For instance, a British soldier writes to complain that in an English port part of a well-known restaurant is barred to “coloured troops”. ?He says that the employees of the restaurant disliked discriminating against coloured soldiers, and that a group of British soldiers near said what they thought about colour prejudice.
He adds that his unit was called together and instructed to be ‘polite to “coloured troops”, answer their queries, and drift away.’
They were not to eat or drink with coloured soldiers. Before going off the deep end about this we must try to understand the nature of the problem that confronts the authorities, British and American.
English people will find that “coloured troops” are particularly easy and pleasant to get on with, and I should think they should be extremely popular in most villages. American troops from a large part of the U.S.A. would agree with this, and be prepared to rub shoulders with the negro soldiers. But the feeling of white troops from the ‘deep South’, where the position of slavery has never left the land, is something far too deep to brush aside.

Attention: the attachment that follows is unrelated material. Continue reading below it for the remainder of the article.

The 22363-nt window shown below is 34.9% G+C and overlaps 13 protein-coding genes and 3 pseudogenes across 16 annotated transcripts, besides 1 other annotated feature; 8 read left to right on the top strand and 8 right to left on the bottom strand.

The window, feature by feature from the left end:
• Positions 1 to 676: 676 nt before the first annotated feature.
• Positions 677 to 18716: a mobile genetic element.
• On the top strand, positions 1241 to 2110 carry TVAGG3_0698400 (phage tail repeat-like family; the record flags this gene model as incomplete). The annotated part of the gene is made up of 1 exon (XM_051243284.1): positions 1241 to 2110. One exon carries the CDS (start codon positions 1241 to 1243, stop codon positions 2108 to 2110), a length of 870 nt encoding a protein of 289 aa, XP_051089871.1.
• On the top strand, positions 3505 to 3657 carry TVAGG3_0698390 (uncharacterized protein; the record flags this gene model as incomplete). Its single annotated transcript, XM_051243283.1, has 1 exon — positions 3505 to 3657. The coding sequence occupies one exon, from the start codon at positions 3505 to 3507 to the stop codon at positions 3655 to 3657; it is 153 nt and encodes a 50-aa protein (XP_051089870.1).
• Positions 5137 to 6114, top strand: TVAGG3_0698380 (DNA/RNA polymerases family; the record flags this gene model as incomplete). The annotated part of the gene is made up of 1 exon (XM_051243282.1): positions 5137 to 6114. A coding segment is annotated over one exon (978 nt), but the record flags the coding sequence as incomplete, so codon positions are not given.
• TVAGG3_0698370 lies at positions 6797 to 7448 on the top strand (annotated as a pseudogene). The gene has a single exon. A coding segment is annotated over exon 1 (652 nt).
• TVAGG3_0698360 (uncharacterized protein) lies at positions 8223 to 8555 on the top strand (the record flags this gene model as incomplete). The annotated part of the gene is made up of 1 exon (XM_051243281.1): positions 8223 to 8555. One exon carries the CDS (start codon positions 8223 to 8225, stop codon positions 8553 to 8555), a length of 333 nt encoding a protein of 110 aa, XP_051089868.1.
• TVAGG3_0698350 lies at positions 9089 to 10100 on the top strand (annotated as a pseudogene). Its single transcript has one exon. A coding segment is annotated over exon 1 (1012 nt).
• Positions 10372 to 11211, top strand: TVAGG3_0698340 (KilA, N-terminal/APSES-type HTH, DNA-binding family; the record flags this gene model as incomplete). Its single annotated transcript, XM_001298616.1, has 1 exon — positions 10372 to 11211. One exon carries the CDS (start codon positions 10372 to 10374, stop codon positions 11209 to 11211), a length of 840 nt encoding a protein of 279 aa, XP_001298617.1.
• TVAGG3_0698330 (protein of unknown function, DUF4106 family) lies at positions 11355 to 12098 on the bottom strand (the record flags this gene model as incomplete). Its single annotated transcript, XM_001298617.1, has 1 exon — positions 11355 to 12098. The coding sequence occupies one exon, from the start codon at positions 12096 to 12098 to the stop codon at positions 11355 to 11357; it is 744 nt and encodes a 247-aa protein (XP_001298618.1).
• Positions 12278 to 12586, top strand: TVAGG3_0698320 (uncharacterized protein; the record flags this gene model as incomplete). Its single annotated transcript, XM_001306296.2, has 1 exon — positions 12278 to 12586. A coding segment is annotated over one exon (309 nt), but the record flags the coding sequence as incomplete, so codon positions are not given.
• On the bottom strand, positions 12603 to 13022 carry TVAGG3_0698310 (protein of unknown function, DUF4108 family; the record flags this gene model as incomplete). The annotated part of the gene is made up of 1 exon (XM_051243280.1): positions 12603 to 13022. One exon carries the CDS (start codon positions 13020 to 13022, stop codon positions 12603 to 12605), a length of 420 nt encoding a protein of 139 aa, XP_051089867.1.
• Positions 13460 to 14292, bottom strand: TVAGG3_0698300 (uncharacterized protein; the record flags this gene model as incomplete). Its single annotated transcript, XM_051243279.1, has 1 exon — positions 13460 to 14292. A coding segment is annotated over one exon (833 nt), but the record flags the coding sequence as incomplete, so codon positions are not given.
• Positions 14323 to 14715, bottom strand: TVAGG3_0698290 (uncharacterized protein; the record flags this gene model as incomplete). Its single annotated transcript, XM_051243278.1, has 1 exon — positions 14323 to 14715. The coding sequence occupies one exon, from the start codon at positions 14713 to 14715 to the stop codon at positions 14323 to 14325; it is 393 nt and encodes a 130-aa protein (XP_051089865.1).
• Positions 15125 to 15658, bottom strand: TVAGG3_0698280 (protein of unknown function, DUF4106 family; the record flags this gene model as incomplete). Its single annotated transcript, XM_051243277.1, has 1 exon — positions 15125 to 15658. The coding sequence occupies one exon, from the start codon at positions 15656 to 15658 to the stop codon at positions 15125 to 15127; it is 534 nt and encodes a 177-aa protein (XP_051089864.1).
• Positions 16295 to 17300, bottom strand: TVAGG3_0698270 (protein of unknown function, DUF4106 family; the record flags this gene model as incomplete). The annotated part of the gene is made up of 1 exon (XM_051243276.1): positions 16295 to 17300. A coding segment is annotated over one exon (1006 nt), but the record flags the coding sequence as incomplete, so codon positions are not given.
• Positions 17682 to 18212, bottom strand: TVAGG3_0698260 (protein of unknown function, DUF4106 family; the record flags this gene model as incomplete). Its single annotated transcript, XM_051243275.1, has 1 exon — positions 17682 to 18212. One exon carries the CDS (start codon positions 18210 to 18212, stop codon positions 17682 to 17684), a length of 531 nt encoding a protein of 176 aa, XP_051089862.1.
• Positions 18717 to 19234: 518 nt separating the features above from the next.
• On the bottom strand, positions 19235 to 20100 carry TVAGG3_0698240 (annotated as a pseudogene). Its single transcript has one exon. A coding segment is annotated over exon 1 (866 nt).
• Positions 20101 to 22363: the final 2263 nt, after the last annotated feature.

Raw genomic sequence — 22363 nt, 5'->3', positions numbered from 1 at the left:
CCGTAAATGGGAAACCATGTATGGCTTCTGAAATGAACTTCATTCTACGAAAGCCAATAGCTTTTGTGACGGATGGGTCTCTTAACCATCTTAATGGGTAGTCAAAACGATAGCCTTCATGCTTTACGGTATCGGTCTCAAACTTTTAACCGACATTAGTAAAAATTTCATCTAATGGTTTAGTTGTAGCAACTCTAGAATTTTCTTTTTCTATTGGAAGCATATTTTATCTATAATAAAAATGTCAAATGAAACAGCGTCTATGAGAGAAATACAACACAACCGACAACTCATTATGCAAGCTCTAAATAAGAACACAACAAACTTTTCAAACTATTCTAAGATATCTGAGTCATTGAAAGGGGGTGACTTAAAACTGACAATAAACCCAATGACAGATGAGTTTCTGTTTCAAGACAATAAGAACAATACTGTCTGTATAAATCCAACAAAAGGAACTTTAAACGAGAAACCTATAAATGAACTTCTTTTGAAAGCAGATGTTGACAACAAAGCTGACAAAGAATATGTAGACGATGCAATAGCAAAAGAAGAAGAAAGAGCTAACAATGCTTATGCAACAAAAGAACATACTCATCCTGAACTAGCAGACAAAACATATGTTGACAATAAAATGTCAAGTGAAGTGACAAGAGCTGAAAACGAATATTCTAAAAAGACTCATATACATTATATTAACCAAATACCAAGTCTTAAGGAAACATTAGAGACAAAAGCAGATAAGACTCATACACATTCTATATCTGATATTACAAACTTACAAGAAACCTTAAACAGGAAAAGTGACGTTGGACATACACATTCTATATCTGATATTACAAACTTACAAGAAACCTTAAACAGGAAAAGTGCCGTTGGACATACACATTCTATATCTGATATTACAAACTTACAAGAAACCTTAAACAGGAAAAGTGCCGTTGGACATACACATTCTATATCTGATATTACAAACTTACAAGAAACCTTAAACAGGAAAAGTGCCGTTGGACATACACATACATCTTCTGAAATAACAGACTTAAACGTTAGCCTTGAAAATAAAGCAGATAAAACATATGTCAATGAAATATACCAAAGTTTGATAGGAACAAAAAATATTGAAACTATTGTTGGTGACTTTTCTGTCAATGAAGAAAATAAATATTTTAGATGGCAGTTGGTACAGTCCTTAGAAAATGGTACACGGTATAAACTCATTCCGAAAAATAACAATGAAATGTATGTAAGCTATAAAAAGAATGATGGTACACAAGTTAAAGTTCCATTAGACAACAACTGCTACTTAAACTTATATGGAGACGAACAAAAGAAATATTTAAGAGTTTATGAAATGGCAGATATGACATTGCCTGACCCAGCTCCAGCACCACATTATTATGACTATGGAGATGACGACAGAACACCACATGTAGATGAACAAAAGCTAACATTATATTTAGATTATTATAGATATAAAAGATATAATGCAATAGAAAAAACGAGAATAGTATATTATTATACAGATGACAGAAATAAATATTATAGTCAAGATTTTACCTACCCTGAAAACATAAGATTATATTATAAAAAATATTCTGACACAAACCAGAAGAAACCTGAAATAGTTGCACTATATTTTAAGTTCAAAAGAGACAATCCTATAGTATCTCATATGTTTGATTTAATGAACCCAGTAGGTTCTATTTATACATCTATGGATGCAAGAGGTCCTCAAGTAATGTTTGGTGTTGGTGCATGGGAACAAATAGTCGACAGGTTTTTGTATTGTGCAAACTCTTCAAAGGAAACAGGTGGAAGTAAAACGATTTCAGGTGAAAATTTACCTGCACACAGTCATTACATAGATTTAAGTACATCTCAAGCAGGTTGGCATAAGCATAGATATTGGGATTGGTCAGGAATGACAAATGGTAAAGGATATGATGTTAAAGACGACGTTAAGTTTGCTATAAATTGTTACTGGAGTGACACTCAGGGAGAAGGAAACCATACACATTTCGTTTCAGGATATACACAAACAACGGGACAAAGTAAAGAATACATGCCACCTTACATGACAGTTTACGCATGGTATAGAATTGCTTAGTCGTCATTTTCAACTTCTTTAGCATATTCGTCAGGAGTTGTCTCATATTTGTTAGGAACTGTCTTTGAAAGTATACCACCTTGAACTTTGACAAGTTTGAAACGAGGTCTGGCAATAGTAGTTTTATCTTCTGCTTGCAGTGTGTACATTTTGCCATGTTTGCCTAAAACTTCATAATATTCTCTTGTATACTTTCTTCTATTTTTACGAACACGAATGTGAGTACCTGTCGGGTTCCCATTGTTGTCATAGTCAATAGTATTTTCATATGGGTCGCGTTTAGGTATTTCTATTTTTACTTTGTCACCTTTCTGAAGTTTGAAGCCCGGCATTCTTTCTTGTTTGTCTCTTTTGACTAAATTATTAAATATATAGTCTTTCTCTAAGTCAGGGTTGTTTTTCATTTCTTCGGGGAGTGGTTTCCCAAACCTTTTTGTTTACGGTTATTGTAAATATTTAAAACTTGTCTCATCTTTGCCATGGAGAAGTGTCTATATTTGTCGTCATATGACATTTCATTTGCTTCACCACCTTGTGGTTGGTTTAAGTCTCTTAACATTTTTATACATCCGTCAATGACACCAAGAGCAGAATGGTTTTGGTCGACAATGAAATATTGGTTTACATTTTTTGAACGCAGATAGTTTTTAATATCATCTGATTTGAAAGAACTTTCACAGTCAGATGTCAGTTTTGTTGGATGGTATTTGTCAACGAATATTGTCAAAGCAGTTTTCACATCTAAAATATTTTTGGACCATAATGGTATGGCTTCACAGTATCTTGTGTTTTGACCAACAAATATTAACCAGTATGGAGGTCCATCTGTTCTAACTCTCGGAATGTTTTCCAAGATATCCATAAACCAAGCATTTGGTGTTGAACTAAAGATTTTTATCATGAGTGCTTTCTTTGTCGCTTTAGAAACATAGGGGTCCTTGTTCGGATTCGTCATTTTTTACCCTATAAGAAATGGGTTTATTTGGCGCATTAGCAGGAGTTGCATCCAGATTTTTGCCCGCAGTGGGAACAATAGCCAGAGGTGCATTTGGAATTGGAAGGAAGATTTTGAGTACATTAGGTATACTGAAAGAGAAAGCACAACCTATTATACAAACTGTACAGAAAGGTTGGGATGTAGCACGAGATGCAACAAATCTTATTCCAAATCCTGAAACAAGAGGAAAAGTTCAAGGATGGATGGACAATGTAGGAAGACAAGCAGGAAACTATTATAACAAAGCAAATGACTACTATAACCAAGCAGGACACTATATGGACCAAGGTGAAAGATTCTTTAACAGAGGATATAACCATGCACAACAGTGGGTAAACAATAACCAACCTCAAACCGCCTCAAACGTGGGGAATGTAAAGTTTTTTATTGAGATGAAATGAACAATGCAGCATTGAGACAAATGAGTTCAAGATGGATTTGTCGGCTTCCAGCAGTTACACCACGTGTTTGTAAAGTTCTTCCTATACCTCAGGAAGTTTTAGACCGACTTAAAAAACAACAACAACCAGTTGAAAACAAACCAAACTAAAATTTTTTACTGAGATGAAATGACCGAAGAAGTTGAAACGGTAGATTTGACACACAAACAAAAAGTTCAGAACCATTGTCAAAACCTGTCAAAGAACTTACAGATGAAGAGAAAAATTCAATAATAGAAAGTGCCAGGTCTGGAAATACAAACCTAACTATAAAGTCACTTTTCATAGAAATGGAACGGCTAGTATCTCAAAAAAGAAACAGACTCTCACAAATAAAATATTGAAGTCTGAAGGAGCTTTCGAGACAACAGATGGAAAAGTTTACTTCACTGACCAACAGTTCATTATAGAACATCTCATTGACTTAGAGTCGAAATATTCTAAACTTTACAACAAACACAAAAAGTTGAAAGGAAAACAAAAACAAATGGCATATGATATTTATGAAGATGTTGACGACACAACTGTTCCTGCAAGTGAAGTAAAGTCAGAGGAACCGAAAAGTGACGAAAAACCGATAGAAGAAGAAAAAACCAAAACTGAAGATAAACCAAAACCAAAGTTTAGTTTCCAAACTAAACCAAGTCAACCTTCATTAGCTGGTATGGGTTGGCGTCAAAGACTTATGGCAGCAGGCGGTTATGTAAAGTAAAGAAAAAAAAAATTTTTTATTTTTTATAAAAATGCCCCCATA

I have met Southerners who seemed rational enough until the “negro problem” was mentioned, and who would then suddenly show a terrified lynching spirit which was about the ugliest thing imaginable.
The colour problem in the South is economic, political, and sexual. The political side has been increased lately because the parties have begun to canvass for the negro vote.
The economic aspect has increased with the increased opportunities of wartime employment. The social and sexual prejudice is so deep that there will be many Southern whites in this country who will take it for granted that it is their duty to interfere if they see black troops with white girls.
What is to be done? The American Government must itself face the problem. It must use every device of persuasion and authority to let white Southern troops know that it is against discipline to treat negro soldiers in the way to which their training and education has accustomed them.
I am aware that with a prejudice as deep as that of the South, discipline and re-education will not work nearly quickly enough I feel it is a mistake to send large numbers of coloured troops.
If things are left to drift an impossible problem will be set to the British authorities, and very unhappy incidents will occur between black and Southern troops, and, only too naturally, between Southern troops and the British, who will instinctively take the side of the blacks against their white assailants.
New Statesman and Nation 22 August 1942,